I must admit that after watching the first show, I signed up for some coupon websites and vowed to start “couponing.” But after a couple of weeks, I realized that I a) didn’t have the time to put into organizing all of the coupons, b) didn’t want to go to multiple stores to do my weekly shopping, and c) had no room for stockpiling (the couponing experts save money by hoarding their purchases when they are on sale so they can wait until the next opportune time to purchase that item).
Still, I consider myself a bargain hunter and love nothing more than the rush of getting a good deal. In fact, in the past, when I got a good deal on an item of clothing and received a compliment on it, I used to proudly boast, “$10 on sale!” I’ve since learned that sometimes it’s better to keep mum on the subject. Even so, just knowing that I’ve gotten a deal just makes me enjoy my purchase more (I’m thinking about you, like-new Shermag glider and ottoman that I purchased from Craigslist for 60% below the Amazon price).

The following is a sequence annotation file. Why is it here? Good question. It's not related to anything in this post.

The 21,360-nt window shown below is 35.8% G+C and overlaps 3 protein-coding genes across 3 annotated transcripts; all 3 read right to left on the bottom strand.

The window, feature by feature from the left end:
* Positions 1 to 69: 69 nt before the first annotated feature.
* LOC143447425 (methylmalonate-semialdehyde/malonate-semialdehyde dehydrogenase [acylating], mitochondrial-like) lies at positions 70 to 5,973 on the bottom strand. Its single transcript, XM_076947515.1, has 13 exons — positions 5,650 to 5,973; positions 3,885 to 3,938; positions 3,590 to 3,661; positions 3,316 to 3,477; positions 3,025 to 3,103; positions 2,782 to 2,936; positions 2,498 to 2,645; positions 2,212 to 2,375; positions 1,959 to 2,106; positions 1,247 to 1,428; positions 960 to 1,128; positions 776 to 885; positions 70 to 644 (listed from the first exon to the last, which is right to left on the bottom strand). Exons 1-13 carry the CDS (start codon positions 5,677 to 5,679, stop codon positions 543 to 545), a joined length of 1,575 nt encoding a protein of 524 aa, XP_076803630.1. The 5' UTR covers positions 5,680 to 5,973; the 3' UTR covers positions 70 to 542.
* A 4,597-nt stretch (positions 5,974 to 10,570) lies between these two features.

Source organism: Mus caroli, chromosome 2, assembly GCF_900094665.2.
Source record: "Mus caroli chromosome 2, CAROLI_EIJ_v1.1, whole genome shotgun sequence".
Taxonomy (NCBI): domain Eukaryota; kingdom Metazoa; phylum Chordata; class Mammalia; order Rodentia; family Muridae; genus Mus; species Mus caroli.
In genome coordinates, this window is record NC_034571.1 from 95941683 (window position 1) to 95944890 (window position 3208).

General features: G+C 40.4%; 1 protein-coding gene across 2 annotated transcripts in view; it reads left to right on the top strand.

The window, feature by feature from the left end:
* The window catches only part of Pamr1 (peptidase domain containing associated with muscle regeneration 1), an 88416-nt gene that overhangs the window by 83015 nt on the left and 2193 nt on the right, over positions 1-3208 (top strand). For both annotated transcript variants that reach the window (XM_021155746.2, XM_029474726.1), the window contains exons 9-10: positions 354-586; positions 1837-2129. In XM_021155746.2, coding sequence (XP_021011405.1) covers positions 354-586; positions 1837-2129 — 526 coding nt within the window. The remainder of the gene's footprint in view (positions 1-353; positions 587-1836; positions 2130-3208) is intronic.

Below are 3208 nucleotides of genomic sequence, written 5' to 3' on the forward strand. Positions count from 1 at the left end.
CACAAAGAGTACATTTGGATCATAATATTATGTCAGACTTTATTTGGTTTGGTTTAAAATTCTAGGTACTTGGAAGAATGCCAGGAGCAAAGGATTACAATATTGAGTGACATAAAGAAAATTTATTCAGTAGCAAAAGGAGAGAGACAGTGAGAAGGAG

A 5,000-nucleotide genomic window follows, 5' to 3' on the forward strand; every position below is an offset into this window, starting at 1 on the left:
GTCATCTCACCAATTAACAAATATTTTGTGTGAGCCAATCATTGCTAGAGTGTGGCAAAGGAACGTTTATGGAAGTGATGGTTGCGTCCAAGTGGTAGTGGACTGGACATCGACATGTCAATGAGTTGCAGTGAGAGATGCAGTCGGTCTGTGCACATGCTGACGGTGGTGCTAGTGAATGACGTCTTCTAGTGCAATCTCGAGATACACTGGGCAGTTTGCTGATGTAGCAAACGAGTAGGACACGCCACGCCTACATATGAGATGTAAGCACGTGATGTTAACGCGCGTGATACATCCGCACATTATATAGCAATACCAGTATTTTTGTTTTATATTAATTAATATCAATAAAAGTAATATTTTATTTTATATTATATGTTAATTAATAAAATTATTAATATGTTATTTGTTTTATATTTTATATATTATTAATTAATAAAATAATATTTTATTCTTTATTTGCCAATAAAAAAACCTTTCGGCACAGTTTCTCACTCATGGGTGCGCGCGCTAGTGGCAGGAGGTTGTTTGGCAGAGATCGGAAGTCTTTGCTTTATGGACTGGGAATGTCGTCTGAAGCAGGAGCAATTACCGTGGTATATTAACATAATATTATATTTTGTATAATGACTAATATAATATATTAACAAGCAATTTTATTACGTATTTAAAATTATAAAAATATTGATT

But I came across an interesting perspective on the issue over at a great blog, Corporette. You can read the post I’m talking about here. The guest poster, Sue, of Dollars to Donuts criticized women for doing lots of little things to save money like shopping sales and clipping coupons while ignoring the big opportunities for saving. She explained that the big savings lie in the boring stuff like flex spending accounts, dependent care spending accounts, and 529 plans.
Now I will sheepishly admit that these are the very topics that make my eyes glaze over (much to the chagrin of my financially-savvy brother). But hearing it this way motivated me. Even if I busted my hump driving to three different stores and created a coupon binder and managed to save 50% on my groceries, I could save three times that if I did the boring stuff.
Do you do the boring stuff? How did you motivate yourself? Sound off in the comments section.